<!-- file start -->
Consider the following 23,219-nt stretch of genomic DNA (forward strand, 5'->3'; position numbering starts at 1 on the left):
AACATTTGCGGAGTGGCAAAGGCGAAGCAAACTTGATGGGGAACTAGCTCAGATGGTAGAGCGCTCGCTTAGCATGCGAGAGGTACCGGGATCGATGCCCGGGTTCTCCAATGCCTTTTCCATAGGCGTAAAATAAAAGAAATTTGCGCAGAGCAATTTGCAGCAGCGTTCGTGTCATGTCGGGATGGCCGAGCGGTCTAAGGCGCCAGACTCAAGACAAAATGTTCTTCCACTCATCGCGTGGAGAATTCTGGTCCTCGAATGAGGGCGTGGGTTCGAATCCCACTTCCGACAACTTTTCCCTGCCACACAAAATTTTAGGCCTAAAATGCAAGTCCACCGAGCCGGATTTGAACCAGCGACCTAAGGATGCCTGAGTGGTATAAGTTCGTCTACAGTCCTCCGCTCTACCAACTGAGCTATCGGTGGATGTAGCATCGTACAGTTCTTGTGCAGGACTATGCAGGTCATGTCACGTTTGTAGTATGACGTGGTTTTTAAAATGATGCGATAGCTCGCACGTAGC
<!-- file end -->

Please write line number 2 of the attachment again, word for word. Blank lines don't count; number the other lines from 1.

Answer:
AACATTTGCGGAGTGGCAAAGGCGAAGCAAACTTGATGGGGAACTAGCTCAGATGGTAGAGCGCTCGCTTAGCATGCGAGAGGTACCGGGATCGATGCCCGGGTTCTCCAATGCCTTTTCCATAGGCGTAAAATAAAAGAAATTTGCGCAGAGCAATTTGCAGCAGCGTTCGTGTCATGTCGGGATGGCCGAGCGGTCTAAGGCGCCAGACTCAAGACAAAATGTTCTTCCACTCATCGCGTGGAGAATTCTGGTCCTCGAATGAGGGCGTGGGTTCGAATCCCACTTCCGACAACTTTTCCCTGCCACACAAAATTTTAGGCCTAAAATGCAAGTCCACCGAGCCGGATTTGAACCAGCGACCTAAGGATGCCTGAGTGGTATAAGTTCGTCTACAGTCCTCCGCTCTACCAACTGAGCTATCGGTGGATGTAGCATCGTACAGTTCTTGTGCAGGACTATGCAGGTCATGTCACGTTTGTAGTATGACGTGGTTTTTAAAATGATGCGATAGCTCGCACGTAGC